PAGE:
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CANCELED: Visiting Speaker: Jennifer Pan
March 10 @ 12:00 pm - 1:00 pm
With our apologies, this event has been canceled. We hope to reschedule for next year.
With the advent of mass media, government propaganda became highly visible, and authoritarian regimes could easily reach large, captive audiences. We argue that the proliferation of social media and digital technologies has made it necessary for authoritarian regimes to expand their strategies beyond propaganda in order to make propaganda visible. We show how the Chinese government employs such a strategy—disseminating social media posts containing nonpolitical content and clickbait to capture clicks as a means of making the government’s social media account and its propaganda messages more visible. We combine ethnographic methods with the collection of a novel dataset of nearly 200,000 posts made by 213 Chinese city-level governments on WeChat. We use topic modeling, natural language processing, and large-scale human coding to analyze these data, and we find that propaganda agencies across China are heavily reliant on clickbait, and that clickbait is associated with more views and greater reach of the government online.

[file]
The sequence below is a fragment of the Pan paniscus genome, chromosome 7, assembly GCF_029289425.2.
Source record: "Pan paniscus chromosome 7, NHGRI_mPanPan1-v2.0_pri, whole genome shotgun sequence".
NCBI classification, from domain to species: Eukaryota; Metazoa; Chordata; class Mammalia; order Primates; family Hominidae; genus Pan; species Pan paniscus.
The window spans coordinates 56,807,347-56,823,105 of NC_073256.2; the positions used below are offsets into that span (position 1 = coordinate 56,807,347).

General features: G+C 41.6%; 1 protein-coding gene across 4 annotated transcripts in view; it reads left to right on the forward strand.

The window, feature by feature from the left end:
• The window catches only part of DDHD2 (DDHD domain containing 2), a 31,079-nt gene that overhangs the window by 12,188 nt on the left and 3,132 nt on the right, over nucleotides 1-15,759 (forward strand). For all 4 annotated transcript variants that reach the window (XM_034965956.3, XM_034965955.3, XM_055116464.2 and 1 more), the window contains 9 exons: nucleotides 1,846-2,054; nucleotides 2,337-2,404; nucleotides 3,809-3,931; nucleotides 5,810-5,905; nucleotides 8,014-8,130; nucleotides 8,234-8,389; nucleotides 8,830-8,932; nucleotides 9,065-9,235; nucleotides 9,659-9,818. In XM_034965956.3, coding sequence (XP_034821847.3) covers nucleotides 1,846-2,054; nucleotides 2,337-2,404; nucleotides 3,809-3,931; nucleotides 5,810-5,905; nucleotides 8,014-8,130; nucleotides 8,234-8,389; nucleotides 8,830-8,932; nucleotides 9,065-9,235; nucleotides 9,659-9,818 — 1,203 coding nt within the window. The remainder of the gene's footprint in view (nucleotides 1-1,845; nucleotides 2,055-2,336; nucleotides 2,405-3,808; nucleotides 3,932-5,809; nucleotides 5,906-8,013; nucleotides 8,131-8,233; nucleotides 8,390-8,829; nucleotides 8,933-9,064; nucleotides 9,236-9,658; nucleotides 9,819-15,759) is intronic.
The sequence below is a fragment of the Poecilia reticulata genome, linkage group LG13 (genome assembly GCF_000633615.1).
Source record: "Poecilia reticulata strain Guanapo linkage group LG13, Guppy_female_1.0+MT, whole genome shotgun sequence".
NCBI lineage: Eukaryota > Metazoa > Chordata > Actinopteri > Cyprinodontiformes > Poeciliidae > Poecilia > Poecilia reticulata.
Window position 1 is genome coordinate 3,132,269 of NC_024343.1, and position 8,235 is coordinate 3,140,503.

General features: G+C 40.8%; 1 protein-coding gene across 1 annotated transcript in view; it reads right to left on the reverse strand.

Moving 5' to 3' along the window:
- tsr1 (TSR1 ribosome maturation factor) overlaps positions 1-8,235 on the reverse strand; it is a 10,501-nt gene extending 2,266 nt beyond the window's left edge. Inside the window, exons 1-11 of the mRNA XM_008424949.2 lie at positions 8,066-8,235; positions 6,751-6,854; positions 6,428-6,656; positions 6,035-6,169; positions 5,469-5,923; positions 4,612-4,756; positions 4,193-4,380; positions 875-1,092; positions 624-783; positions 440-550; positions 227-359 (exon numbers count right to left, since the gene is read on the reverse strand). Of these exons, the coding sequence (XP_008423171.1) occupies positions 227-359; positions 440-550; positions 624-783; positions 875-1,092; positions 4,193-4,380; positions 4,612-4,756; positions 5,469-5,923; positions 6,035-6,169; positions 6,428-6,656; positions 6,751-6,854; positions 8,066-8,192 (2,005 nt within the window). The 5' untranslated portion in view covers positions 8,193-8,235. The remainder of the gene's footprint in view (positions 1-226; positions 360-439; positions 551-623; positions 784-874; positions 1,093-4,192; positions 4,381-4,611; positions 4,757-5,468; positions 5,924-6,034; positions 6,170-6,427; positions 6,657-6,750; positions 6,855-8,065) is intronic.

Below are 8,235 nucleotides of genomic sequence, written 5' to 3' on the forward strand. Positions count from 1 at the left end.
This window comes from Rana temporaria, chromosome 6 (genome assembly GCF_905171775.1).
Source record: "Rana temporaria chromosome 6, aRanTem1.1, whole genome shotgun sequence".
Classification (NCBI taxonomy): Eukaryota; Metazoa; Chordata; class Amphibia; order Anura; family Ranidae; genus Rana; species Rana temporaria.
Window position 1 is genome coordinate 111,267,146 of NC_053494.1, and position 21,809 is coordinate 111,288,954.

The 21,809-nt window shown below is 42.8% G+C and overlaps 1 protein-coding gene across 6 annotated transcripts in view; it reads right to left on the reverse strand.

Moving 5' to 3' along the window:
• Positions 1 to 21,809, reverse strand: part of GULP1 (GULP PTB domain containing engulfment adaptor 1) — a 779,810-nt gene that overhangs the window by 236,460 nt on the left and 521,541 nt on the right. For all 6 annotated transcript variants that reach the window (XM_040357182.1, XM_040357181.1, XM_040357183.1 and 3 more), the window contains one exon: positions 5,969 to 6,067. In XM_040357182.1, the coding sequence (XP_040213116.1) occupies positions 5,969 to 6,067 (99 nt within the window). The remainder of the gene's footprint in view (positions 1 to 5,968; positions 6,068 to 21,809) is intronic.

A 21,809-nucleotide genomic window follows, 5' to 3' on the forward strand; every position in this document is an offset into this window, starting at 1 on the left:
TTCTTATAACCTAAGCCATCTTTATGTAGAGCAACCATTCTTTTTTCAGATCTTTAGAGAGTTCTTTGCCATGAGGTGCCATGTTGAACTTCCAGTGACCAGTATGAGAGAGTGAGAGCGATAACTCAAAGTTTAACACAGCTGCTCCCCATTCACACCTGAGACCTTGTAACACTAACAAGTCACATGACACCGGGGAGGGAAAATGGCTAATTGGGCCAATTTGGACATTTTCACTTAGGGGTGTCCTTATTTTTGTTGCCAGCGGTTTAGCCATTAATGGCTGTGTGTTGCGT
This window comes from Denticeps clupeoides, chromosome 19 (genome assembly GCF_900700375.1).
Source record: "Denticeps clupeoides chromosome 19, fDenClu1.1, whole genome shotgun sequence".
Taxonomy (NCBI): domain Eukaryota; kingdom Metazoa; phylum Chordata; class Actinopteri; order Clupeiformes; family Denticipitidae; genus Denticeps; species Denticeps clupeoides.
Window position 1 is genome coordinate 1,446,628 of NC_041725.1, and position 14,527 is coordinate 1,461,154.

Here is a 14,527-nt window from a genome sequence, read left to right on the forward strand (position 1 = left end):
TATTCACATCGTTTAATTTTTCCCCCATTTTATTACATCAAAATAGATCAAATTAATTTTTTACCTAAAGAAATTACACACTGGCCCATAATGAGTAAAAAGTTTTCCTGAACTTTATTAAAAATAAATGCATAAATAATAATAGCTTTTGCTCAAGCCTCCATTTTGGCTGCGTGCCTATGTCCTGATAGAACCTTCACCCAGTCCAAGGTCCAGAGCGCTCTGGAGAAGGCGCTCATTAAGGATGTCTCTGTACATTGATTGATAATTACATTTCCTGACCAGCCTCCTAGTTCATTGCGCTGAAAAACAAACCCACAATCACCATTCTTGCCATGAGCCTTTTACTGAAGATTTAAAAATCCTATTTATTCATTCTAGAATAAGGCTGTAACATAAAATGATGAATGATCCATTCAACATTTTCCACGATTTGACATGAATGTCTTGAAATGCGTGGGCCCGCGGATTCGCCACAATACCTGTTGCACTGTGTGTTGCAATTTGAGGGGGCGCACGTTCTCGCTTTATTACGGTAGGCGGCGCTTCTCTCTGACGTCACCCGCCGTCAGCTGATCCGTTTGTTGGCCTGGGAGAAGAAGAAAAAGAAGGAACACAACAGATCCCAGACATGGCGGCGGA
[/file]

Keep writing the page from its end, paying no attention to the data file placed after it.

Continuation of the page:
This paper is co-authored with Yingdan Lu, a PhD student in Communication at Stanford.
Jennifer Pan is an Assistant Professor of Communication at Stanford University. Her research explores the politics of authoritarian regimes in the digital age, including censorship, responsiveness, and redistribution with large-scale data from digital media and media platforms. Pan’s work has appeared in publications such as the American Political Science Review, American Journal of Political Science, Comparative Political Studies, Journal of Politics, and Science.